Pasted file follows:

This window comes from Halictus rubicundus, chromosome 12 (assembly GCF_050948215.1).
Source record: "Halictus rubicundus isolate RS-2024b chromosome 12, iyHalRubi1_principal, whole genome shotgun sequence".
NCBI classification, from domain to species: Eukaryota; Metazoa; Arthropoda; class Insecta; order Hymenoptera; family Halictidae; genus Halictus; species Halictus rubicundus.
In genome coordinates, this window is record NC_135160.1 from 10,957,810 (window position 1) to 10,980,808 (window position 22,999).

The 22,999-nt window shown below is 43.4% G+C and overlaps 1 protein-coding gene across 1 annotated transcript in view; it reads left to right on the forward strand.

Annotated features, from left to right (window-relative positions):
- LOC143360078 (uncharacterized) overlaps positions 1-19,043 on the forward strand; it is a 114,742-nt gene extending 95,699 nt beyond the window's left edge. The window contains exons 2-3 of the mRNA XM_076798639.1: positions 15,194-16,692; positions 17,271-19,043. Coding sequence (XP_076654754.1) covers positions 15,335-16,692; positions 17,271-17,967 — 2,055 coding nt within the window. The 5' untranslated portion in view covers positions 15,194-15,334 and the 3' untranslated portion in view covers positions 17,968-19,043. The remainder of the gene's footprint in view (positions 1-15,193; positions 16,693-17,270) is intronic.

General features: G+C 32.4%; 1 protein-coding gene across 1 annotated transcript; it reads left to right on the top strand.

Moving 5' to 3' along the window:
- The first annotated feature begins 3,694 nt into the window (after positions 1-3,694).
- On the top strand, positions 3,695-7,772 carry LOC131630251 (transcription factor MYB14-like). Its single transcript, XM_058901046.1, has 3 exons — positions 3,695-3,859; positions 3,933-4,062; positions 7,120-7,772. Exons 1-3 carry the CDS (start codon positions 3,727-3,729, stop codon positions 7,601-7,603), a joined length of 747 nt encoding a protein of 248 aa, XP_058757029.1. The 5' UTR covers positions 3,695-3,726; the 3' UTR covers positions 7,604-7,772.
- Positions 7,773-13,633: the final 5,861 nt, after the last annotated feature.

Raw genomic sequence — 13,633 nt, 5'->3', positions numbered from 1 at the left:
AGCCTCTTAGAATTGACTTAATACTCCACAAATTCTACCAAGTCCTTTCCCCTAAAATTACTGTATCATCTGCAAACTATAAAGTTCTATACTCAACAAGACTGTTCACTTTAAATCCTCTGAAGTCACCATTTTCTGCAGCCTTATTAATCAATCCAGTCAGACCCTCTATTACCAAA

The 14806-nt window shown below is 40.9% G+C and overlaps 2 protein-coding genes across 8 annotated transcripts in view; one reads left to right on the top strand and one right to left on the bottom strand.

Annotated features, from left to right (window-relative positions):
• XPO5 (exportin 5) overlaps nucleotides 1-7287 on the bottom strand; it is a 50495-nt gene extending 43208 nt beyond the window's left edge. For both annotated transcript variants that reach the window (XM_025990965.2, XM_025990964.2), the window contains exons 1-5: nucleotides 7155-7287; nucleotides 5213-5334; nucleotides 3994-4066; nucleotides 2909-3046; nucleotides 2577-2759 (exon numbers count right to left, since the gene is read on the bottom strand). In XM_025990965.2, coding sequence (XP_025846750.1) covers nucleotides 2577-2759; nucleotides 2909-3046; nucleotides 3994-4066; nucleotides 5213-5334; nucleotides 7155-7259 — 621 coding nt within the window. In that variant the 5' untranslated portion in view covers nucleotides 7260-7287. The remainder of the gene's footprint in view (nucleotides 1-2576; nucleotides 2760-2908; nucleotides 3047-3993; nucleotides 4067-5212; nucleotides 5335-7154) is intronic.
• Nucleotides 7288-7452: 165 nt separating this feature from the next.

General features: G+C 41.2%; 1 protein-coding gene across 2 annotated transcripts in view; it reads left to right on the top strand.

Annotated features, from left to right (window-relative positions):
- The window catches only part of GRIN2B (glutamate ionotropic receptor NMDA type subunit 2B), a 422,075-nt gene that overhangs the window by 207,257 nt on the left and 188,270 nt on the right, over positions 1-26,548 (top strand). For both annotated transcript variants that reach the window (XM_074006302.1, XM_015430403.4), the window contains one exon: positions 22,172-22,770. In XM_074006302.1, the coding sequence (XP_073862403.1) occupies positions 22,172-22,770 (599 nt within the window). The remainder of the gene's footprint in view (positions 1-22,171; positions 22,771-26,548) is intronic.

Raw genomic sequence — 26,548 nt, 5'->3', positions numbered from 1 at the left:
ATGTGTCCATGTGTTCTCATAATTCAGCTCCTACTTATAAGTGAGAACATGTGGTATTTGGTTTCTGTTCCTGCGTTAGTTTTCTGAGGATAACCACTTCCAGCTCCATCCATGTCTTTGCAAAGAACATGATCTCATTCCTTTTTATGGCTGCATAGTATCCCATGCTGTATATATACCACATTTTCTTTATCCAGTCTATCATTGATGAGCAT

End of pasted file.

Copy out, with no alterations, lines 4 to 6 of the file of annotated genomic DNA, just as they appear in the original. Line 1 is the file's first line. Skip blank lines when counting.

In genome coordinates, this window is record NC_135160.1 from 10,957,810 (window position 1) to 10,980,808 (window position 22,999).

The 22,999-nt window shown below is 43.4% G+C and overlaps 1 protein-coding gene across 1 annotated transcript in view; it reads left to right on the forward strand.

Annotated features, from left to right (window-relative positions):